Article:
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Hong Kong’s Penthouses Face China’s ‘Common Prosperity’

Members of the media gather at a land plot for light public housing in the Kai Tak area of Hong Kong, China, on Monday, Jan. 30, 2023. Hong Kong plans to spend about HK$26 billion ($3.3 billion) on temporary apartments to help reduce the wait times for public housing in one of the world’s most expensive real estate markets. (Bloomberg)

As some Hong Kong homeowners are finding out, you can’t charge for something that is given away for free.

Those who bought luxury apartments at Kai Tak, once the city’s only commercial airport that’s now being redeveloped into a prime business district, are in dismay. In late January, Hong Kong’s government released a plan to build more than 10,000 temporary public housing units on an idle plot that had been reserved for commercial use and is surrounded by upscale residential buildings. The government aims to spend two years on construction, allow families in need to live there for five years, and then return the land for its original intent.

Keen to provide affordable homes for the poor, Chief Executive John Lee vowed during his maiden policy address last year to cut the waiting time for public housing from six years to 4.5 by 2027. For that to happen, his administration intends to build around 30,000 temporary housing units and therefore increase the total production by about 25%. Kai Tak will make up a big chunk of that burden.

This surprise announcement was met with a residents’ petition and threats of protests. Under the so-called “light public housing” scheme, monthly rent for units measuring 330 square feet will cost, at most, HK$2,650 ($338). Flats of similar size at The Henley, a nearby luxury complex developed by Henderson Land Development Co., can go for HK$15,000. There are even fancier buildings in the area. Pano Harbor, which promises panorama views of Victoria Harbour, recently sold a 2,088-square-foot unit for over HK$95 million, according to the government’s land registry. The transaction value was most likely agreed on before the public housing announcement.

Aside from the nuisance of commuter crowds and traffic jams, Kai Tak residents worry their home prices will nosedive. Spooked developers might also rush to sell existing stocks and offer juicy discounts and rebates if necessary. More than 10,000 units from 17 new projects can come to flood the market this year, according to estimates from Bloomberg Intelligence.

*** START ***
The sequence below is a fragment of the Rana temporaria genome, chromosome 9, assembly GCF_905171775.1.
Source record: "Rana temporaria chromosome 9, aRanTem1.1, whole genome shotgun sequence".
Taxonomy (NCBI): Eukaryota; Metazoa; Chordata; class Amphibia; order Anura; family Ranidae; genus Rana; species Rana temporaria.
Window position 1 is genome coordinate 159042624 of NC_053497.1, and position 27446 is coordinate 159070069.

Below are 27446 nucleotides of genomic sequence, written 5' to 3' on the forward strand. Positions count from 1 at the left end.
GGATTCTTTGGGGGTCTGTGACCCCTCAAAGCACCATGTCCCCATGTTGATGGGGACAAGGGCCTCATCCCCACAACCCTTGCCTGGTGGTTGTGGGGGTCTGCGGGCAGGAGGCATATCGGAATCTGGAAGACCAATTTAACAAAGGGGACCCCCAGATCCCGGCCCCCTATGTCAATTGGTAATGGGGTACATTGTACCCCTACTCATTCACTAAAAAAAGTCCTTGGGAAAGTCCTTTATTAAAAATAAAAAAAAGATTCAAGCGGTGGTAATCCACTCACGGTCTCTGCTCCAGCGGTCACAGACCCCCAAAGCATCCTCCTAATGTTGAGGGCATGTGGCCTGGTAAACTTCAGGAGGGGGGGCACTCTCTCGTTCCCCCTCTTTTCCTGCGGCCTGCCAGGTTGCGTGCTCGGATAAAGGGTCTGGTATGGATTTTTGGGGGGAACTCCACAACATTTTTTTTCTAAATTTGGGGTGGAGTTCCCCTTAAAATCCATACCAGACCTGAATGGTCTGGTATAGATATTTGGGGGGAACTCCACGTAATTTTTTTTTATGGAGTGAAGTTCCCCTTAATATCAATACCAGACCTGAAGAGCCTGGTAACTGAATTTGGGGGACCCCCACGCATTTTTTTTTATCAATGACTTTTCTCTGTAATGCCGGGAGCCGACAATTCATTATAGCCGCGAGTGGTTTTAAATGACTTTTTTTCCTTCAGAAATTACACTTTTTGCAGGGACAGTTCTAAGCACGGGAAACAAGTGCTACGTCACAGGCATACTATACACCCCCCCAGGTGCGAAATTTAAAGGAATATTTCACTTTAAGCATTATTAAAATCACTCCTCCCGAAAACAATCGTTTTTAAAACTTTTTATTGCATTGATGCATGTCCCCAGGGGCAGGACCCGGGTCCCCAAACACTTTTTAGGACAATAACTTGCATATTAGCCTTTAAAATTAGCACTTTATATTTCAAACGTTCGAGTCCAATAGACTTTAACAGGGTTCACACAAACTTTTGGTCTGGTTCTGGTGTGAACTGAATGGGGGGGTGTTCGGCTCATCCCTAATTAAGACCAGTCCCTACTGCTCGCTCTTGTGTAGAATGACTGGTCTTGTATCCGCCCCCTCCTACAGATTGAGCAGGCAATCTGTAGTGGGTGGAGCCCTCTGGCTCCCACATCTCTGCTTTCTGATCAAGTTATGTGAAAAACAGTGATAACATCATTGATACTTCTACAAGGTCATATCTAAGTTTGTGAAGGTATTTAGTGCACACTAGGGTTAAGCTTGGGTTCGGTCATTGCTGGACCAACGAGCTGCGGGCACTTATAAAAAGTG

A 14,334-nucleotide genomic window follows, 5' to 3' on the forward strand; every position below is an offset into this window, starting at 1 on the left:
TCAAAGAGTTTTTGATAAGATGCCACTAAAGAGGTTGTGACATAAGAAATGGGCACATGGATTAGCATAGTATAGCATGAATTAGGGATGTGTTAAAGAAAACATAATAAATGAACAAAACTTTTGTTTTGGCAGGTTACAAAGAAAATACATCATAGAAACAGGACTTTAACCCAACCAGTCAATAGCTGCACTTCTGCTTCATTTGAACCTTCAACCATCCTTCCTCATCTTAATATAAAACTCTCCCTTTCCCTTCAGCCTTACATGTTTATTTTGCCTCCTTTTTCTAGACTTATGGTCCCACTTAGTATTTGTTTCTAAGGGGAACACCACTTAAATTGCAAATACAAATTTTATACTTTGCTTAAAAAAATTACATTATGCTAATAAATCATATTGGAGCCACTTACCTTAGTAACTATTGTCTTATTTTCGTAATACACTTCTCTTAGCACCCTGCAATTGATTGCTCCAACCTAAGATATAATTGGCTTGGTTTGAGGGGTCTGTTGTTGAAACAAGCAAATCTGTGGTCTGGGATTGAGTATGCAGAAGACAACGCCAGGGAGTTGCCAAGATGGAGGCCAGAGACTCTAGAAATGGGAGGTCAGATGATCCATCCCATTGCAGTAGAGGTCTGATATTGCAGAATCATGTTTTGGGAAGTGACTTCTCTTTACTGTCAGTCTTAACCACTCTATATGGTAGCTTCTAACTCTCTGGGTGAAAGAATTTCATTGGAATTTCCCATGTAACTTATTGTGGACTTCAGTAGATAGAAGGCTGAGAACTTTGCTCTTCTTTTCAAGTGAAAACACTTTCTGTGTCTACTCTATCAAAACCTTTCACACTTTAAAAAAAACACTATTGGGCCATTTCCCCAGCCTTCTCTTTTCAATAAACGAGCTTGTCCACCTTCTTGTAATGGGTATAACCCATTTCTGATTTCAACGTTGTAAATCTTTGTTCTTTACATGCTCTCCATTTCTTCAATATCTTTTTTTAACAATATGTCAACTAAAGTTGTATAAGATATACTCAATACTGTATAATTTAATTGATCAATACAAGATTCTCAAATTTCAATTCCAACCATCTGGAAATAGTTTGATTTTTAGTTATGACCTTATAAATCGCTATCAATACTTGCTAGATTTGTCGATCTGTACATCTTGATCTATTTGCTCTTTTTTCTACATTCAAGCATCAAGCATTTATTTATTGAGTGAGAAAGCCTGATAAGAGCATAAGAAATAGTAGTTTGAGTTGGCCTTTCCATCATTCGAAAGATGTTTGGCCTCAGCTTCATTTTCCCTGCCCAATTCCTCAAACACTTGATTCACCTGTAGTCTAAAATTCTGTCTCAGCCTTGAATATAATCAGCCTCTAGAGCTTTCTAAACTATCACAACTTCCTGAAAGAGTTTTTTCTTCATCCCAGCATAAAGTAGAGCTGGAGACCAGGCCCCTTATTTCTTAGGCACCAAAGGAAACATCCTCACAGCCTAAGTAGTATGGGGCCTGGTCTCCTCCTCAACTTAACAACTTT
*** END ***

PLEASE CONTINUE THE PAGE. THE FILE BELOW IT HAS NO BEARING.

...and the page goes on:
After all, Hong Kong’s builders have already started resorting to price cuts to boost their sales. Earlier this month, CK Asset Holdings Ltd. slashed its offerings by as much as 18% at Seaside Sonata in Cheung Sha Wan. The developer is now Kai Tak’s largest landlord after winning a land bid in December for the lowest price since 2014. 

Kai Tak was designed to rival the Central business district on the island side, with promises of grade-A office towers, high-end department stores and luxury residential complexes. Infrastructure delays and cancellations, such as ditching a decade-old government proposal for an elevated rail link, already curbed homebuyers’ enthusiasm. Placing public housing next to luxury complexes — even for just seven years — is the last straw. Is this a prelude to further changes to the Kai Tak development plan?

It’s curious why the government chose Kai Tak in the first place. Granted, social housing needs to be close to public transportation, otherwise people would prefer to stay in their subdivided apartments for easier commutes. But with the Chinese border reopened and business sentiment picking up, Lee’s administration could have chosen a less prime location for public housing, and waited for better bidders for the Kai Tak parcel instead.

For instance, an adjacent smaller plot, also for commercial use, was sold in 2017 for HK$24.6 billion. That’s a lot of money. The 30,000 temporary social housing flats the government planned over the next five years cost an estimated HK$26.4 billion. 

Lee’s enthusiasm for social housing is already changing the landscape of high-end residential real estate in Hong Kong. Apart from building next to expensive complexes, the government also insisted on plans to construct 12,000 public flats on a luxury golf course. Real estate agents worry that in the future, developers might get more conservative in land bidding — not just in Kai Tak but in other areas, too, because of the government’s lack of commitment to earlier plans. Some now advise potential buyers to look at locations less accessible via public transportation, such as the Peak and Repulse Bay.

Granted, the new administration’s attempt to solve Hong Kong’s housing problem — it is one of the world’s most unaffordable cities — is admirable. Perhaps the government hopes that one day, Hong Kong can realize Chinese President Xi Jinping’s dream of common prosperity, and that the rich and the poor can live side-by-side harmoniously. But sadly, owning a $10 million luxury apartment means you do not want to be common. Rich people do not want to see public housing projects out of their kitchen windows or when they play golf.

More From Bloomberg Opinion:

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• Hong Kong Is Not Shanghai or Singapore. It’s Better: Shuli Ren

This column does not necessarily reflect the opinion of the editorial board or Bloomberg LP and its owners.

Shuli Ren is a Bloomberg Opinion columnist covering Asian markets. A former investment banker, she was a markets reporter for Barron’s. She is a CFA charterholder.

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